Future Implications

So what does this all mean for Warren’s future?

“We want people to look at Warren as a great place to work, a great place to teach, and a great place to live,” said Mr. Jecmen who also resides in the community. He elaborated,“it’s unfortunate that we look at other schools like that one’s bad, that one’s good – that’s a sad thing. It sucks that it’s that way. But we want to make sure that we’re taking good care of ourselves, that our homeowners are happy with what they see going on at warren. And when they move out, that there are people moving right back in because they know that Warren’s a great high school.”

With student enrollment slowly declining over the years, teachers retiring that are not being replaced, and class sizes changing, Mr. Jecmen said the nice thing is still, “we are part of the conversation, we are at the table always talking about these things. . . to make sure that our school and classes are adequate and fair for all students, all learning styles.”

People may question where the money to fund teachers’ raises is coming from, but rest assured, no new tax increases will occur as a result of these increases.

Ms. Thompson expressed her confidence in the community. “Everything that we proposed, we were always comfortable with making it public.”

For those who are unaware, on the d121.org website under the District 121 tab, there is a Financial Information link which opens a page where you can view the specifics of Warren’s budget, insurance rates, wages and compensation for teachers, etc.

“We knew that our community would support the increases we were asking for, because it’s what’s best for our kids. We want to get the best teachers in here,” said Ms. Thompson.

Mr. Jecmen added, “Also, largely because some of these things did become public,” referring to updates by the school about what the union and board were negotiating, “it did get a lot of our community involved in looking at the school and asking good questions about our budget and salaries and looking at the comparisons we were putting out.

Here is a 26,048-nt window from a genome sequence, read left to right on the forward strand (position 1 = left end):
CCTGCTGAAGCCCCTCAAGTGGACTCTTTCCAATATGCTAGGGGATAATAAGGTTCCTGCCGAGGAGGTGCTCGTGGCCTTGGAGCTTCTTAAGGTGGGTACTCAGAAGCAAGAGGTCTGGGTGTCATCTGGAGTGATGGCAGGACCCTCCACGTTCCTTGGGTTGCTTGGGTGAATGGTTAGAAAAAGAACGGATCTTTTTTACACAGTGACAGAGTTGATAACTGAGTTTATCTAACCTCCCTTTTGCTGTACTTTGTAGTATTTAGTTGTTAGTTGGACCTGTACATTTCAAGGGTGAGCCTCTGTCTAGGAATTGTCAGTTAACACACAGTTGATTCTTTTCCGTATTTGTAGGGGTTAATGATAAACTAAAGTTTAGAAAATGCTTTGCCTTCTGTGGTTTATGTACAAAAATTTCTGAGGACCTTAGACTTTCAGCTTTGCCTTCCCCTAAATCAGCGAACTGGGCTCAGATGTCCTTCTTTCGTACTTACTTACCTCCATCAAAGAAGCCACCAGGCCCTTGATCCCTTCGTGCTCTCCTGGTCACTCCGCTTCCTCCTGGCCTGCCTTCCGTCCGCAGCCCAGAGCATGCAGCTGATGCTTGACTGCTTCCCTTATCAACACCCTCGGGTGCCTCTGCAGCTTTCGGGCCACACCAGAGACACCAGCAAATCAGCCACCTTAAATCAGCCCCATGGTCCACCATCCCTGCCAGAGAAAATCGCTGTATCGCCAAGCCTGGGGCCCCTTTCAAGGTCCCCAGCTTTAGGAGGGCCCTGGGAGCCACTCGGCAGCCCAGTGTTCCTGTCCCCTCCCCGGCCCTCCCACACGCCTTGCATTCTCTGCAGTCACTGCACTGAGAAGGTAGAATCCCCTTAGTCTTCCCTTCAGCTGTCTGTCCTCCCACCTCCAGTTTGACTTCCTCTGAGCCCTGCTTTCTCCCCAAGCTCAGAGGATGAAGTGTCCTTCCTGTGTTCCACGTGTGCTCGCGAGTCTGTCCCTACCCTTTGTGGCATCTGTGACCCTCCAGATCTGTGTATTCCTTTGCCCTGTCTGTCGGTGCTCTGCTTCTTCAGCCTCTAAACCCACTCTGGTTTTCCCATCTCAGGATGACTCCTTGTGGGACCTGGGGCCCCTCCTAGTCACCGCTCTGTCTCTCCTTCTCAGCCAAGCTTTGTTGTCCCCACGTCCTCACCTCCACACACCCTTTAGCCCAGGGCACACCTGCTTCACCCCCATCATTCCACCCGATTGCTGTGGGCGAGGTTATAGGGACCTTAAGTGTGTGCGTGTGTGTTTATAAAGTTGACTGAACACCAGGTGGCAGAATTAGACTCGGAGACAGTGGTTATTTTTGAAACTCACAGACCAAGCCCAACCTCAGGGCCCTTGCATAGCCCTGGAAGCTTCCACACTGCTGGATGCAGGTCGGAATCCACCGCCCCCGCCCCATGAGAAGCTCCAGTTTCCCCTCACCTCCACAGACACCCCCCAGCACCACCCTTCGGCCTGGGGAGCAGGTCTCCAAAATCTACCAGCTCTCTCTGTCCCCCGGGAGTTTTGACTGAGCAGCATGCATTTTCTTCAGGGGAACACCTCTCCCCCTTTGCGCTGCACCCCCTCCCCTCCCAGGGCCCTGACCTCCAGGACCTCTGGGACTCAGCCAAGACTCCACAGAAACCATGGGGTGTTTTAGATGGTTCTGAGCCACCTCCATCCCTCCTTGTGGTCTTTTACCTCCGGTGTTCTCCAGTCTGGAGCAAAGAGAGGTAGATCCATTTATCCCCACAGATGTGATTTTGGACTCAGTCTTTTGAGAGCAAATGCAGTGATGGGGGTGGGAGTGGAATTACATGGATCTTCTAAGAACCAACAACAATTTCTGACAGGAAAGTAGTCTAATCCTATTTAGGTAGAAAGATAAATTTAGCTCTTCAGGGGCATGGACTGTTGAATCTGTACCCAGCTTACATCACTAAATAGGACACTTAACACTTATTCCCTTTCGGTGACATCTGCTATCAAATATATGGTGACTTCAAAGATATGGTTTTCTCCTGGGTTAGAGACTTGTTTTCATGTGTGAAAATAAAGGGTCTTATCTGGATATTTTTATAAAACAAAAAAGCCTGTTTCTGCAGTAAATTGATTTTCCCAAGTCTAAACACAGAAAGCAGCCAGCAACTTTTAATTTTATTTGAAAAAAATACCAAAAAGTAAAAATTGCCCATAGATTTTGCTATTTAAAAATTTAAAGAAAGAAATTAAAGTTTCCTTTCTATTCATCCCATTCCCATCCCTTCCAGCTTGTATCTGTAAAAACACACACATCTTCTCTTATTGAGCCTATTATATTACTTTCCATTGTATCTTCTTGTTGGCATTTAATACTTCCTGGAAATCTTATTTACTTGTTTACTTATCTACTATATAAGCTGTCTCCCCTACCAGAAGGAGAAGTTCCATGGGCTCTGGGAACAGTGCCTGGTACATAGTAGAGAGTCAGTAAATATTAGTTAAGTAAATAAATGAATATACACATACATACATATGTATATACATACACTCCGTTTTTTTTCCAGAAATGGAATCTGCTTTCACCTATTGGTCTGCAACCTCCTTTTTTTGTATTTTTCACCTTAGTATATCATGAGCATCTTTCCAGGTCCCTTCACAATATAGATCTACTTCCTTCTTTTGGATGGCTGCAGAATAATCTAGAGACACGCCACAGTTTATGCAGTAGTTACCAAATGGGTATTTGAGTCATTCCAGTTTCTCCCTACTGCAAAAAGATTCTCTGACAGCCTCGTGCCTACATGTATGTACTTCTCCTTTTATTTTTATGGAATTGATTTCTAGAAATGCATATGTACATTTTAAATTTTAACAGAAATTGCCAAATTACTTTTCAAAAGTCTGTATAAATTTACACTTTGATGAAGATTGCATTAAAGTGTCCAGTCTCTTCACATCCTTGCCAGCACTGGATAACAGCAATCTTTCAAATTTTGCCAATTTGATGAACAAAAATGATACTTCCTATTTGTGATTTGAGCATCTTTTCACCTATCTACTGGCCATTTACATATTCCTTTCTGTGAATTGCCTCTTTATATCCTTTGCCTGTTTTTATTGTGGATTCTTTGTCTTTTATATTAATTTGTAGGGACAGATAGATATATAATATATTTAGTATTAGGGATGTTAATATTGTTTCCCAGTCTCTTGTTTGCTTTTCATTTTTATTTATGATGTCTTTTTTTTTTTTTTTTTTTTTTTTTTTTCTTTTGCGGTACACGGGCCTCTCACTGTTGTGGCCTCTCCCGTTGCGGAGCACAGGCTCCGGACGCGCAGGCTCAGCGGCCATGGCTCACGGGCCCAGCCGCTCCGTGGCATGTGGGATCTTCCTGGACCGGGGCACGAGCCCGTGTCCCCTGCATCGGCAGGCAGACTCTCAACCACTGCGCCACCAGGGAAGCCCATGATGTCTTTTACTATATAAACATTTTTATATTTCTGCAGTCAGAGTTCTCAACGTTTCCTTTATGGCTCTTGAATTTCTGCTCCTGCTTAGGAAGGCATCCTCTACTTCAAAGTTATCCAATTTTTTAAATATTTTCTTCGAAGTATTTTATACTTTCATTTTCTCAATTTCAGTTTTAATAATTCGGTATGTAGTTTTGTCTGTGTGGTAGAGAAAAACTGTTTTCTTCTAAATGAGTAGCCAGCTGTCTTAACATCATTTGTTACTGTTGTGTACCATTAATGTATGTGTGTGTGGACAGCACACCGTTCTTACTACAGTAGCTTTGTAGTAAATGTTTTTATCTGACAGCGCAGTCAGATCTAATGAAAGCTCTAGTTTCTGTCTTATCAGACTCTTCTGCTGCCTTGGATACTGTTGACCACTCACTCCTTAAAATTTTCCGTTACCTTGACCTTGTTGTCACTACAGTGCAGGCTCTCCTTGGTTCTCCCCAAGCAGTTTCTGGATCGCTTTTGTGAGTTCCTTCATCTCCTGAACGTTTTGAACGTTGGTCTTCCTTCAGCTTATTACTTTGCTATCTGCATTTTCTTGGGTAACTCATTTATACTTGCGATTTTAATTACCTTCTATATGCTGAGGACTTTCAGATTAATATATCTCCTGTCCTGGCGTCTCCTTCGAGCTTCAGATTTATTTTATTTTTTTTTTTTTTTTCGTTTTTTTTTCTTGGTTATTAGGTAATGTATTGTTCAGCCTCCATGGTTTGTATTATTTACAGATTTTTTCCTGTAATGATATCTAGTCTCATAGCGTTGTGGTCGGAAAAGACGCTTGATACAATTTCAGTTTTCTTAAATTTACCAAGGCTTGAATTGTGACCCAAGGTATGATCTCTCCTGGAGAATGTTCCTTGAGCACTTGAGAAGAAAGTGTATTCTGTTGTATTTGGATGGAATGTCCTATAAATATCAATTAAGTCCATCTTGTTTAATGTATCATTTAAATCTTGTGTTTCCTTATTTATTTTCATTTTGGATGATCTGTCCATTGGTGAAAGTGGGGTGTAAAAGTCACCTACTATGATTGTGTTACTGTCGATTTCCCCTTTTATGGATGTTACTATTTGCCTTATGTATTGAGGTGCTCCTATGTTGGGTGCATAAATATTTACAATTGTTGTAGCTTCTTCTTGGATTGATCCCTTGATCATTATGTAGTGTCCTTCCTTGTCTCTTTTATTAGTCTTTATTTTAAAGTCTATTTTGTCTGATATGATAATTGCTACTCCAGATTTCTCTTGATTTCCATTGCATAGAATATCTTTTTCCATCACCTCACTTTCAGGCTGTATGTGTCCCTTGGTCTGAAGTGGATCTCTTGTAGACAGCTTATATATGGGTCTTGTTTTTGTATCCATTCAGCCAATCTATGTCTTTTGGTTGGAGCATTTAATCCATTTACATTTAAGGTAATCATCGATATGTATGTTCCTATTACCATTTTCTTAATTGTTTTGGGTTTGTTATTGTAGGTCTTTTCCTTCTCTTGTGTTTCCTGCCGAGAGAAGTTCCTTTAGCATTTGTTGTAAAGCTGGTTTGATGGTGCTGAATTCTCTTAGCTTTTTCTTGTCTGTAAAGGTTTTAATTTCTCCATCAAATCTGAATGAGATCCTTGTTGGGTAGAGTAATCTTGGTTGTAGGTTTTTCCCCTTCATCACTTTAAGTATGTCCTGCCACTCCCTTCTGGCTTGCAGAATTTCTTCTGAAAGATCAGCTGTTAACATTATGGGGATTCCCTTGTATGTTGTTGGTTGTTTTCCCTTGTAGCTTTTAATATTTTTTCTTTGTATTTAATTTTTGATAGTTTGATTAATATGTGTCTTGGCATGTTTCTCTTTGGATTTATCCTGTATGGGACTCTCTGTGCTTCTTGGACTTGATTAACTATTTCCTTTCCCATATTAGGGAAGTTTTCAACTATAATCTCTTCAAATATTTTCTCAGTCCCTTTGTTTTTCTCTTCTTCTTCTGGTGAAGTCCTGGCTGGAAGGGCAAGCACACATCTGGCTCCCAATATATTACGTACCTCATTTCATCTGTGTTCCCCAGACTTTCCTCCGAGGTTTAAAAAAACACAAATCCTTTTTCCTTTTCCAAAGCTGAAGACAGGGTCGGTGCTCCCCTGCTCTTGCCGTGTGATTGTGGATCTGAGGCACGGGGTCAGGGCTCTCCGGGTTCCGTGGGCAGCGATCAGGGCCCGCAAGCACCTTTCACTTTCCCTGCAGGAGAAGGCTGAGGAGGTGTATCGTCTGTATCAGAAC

“We received a lot of good support from parents and our alumni and we were really proud of that. It’s not like we were just demanding things, but our results support our stance. Our test scores go up every year and are competitive with Libertyville, with Lake Forest. We offer just as many or if not more programs – if you look at the accomplishments of our athletic teams and our band, our theater department and speech team.

“I mean, we rank always within the best in Illinois. It was great to have parents come out and look at the data. And that data for us is the results that we produce: graduation rates, acceptance to colleges, and all of the great things that we do that show that what the teachers are asking for is fair.”

Warren’s slogan, Better Together, embodies what has been done here.

“Negotiating this contract reminded us of the things that matter, that we value the most. Despite that the contract took a long time to settle,” Jecmen smiles, “In the end, everybody knew that this school is a great school because we are better and stronger together.”

Ending Thoughts

Mr. Jecmen and Ms. Thompson would like to extend their thanks towards students for their support even when not knowing specifically what was going on. They hope that it was a learning opportunity about unions, worker’s rights, and collective bargaining. Even though students were concerned about the possibility of a strike just a few months before their AP exams, they were still very understanding. They also thank the parents and the community for their support as well.